The Supreme Court has set the amounts of illicit drugs that the police and judiciary should regard as “more than a small amount”. The new figures are stricter than the previous ones in the case of marijuana, with possession of 10 grammes (down from 15) considered a criminal offence. Similarly possessing 1.5 grammes (down from 2) of meta-amphetamines is illegal. However, the amounts are for orientation and other factors also apply, a court spokesperson said. Upper limits for possession were previously set by a government edict, but that was struck down by the Constitutional Court.
When the law on medical marihuana came into force in February of last year it seemed that the way was now open for patients suffering from cancer, multiple sclerosis and other neurological diseases to use the drug under medical supervision without having to acquire it secretly in violation of the law. However, despite the good intentions of MPs who pushed through the legislation, little has changed in the past year and cannabis remains unavailable legally. More
Health Minister Svatopluk Němeček spent four days in Israel to learn about their system of medical marihuana cultivation and distribution, Czech TV reported on Saturday. After returning to Prague, Mr Němeček said the Israeli system was an inspiration for the Czech Republic which allows the use of cannabis in the treatment of some diseases. However, medical marihuana cannot be grown in the country, and so far only one Czech firm won a license to import it.
The police detained four men suspected of having illegally distributed marijuana in parts of the Czech Republic and Poland since 2011. Three were charged with illegal production; two were remanded in custody. During the police raid, officers seized 31 kilos of the drug with a street value of around two million crowns. The head of the apparent gang is a Polish national who has lived in the Czech Republic for several years. If found guilty, the suspects could spend up to 12 years in prison.
One on OnePolice chose “wrong weapon” in raids on marijuana cultivation suppliers, says owner Michal Otipka
In November, the Czech police’s drugs unit raided dozens of “grow shops”, businesses that sell products necessary for the cultivation of marijuana. The police justified the large-scale confiscation of goods on the grounds that a court had ruled it was illegal for the shops to offer in one place everything needed to grow the drug, from seeds to literature. This is disputed by the grow shop owners, including my guest today, Michal Otipka, who runs four in Prague. Before we got on to the legal niceties, I asked Otipka how he’d first got into the business. More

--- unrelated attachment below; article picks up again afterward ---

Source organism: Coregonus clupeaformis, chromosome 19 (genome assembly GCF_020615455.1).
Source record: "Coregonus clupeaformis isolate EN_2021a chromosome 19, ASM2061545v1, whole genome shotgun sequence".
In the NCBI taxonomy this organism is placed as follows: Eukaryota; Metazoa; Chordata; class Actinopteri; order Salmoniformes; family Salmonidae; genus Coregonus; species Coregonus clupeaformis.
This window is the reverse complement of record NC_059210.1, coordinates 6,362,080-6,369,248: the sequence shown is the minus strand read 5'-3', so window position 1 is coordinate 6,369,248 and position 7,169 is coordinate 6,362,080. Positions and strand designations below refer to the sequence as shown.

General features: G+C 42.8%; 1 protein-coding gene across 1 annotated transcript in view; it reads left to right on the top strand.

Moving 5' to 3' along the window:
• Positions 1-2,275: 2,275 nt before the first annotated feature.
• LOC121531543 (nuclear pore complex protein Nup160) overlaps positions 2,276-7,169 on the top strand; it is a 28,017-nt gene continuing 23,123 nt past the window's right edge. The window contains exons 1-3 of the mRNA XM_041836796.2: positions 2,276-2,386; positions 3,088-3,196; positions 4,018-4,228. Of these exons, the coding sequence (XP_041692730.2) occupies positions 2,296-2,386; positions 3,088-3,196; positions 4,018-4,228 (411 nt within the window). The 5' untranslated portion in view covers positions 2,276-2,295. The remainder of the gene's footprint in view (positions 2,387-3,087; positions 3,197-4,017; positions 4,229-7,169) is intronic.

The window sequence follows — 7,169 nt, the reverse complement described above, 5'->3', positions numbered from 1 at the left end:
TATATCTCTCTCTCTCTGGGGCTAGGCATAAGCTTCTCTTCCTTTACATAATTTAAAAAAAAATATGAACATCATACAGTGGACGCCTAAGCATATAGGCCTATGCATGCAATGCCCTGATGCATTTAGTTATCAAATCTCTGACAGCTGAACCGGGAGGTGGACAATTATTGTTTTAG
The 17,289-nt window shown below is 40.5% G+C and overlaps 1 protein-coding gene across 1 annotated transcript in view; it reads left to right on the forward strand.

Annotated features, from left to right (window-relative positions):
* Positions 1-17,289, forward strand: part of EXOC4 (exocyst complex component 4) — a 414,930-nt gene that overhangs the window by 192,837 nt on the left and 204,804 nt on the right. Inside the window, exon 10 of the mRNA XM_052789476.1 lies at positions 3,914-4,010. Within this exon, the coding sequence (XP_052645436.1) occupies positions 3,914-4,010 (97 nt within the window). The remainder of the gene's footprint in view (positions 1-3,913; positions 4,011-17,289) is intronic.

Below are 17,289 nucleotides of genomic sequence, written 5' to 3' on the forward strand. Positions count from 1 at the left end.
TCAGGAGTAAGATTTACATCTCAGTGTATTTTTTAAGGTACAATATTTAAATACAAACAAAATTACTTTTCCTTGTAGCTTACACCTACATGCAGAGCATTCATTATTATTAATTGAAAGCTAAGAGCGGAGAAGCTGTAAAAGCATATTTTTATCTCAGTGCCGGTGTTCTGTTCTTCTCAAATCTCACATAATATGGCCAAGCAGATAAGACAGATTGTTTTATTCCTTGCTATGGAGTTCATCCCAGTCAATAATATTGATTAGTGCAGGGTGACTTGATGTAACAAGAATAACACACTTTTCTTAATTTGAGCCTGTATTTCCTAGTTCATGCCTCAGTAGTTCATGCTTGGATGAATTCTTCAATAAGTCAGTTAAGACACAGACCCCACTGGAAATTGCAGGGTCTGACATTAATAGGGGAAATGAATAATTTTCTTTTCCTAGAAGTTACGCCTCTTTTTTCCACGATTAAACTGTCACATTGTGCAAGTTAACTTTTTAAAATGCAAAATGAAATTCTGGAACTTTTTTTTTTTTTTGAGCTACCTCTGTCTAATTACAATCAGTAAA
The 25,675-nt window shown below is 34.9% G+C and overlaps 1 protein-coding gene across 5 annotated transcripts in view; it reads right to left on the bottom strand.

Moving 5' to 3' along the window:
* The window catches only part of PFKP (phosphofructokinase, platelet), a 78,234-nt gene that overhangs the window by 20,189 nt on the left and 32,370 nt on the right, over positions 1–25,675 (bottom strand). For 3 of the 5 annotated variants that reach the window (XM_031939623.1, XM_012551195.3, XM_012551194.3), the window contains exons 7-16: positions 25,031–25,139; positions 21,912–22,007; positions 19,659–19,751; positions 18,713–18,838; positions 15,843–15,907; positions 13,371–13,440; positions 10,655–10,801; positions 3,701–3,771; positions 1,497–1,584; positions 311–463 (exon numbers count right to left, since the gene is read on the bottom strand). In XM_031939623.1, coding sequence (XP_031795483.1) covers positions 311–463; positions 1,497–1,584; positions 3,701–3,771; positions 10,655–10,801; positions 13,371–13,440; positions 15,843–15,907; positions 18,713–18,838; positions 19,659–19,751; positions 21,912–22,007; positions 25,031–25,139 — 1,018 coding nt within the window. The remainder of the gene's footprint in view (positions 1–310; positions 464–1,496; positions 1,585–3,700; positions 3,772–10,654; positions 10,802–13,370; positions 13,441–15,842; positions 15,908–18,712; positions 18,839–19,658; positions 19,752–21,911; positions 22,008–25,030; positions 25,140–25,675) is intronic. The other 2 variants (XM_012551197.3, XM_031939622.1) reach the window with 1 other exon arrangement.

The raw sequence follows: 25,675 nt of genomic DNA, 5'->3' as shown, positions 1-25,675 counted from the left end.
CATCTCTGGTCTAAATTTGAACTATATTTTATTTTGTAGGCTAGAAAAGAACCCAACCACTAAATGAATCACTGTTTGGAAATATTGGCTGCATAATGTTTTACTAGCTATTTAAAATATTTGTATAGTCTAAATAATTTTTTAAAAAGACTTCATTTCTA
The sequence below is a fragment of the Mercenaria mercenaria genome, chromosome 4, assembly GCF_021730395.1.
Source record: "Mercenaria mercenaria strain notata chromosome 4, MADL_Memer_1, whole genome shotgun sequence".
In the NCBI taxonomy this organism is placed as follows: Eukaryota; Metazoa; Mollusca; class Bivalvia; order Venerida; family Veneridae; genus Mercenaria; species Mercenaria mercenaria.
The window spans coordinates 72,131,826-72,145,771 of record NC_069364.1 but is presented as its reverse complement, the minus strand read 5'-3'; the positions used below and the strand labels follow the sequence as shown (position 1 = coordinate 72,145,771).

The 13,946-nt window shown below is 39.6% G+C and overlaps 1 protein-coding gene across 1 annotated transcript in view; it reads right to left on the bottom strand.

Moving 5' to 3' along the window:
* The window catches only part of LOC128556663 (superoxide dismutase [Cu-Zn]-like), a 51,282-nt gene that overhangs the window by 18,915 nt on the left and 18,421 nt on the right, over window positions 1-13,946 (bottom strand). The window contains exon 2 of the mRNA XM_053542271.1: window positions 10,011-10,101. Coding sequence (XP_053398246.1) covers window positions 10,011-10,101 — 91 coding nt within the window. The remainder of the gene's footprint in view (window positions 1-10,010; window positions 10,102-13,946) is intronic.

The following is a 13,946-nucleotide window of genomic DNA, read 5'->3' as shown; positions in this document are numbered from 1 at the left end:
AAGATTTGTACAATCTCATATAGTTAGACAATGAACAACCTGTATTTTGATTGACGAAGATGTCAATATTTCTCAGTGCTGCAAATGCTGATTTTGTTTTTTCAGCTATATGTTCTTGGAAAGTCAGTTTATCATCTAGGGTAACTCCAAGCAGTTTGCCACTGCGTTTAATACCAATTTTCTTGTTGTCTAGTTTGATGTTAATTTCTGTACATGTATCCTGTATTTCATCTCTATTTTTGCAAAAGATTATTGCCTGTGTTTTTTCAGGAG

The police in Prague have arrested a man who was transporting some 500 marihuana plants in the trunk of a stolen car. The man was pulled over in the central Wilsonova street but said he only borrowed the car from a friend. However, the officers noted cannabis odour emanating from the trunk where they found hundreds of young cannabis plants, a spokeswoman for the force said. The man is facing five in prison.
The Czech Health Ministry has issued the first license for the import of medical marijuana. The Czech company Elkoplast Slušovice was granted the license to import three kilograms of marijuana from the Netherlands, which will be sold for medical purposes in a pharmacy in Zlín. Another company has also fulfilled all the requirements for importing medical marijuana, but has not requested a license yet. The sale of medical marijuana in pharmacies was legalized this summer, but the drug has not been made available yet. Czech doctors are now able to prescribe at most 30 grams of medical marijuana per month to patients with chronic pain symptoms as well as illnesses such as multiple sclerosis, cancer or AIDS.
Police in the region of Vysočina have charged two people with the promotion of using illegal substances, part of a broader raid at grow shops, selling equipment which can be used for the growing of marijuana. In the Vysočina region, officers conducted checks at two brick-and-mortar stores and investigated three online shops, all in - or with headquarters in - Jihlava and the area of Žďár. Materials worth an estimated one million crowns were seized. The police have not released additional details.
The Czech police have begun a mass raid on so-called grow shops, which sell equipment for indoor gardening, and often for growing marijuana plants. Authorities have already charged a number of people connected with these stores with distribution and promotion of illegal substances, but critics say they cannot be held responsible for the behavior of their customers. More
Police have cracked down on grow shops around the country. A police spokeswoman told Czech Radio on Monday that the operation had been planned for months ahead and confirmed that police were confiscating fertilizers, lamps and other equipment that make it possible to grow plants indoors. The stores are associated primarily with home cannabis cultivation. The police is expected to release more information on Tuesday.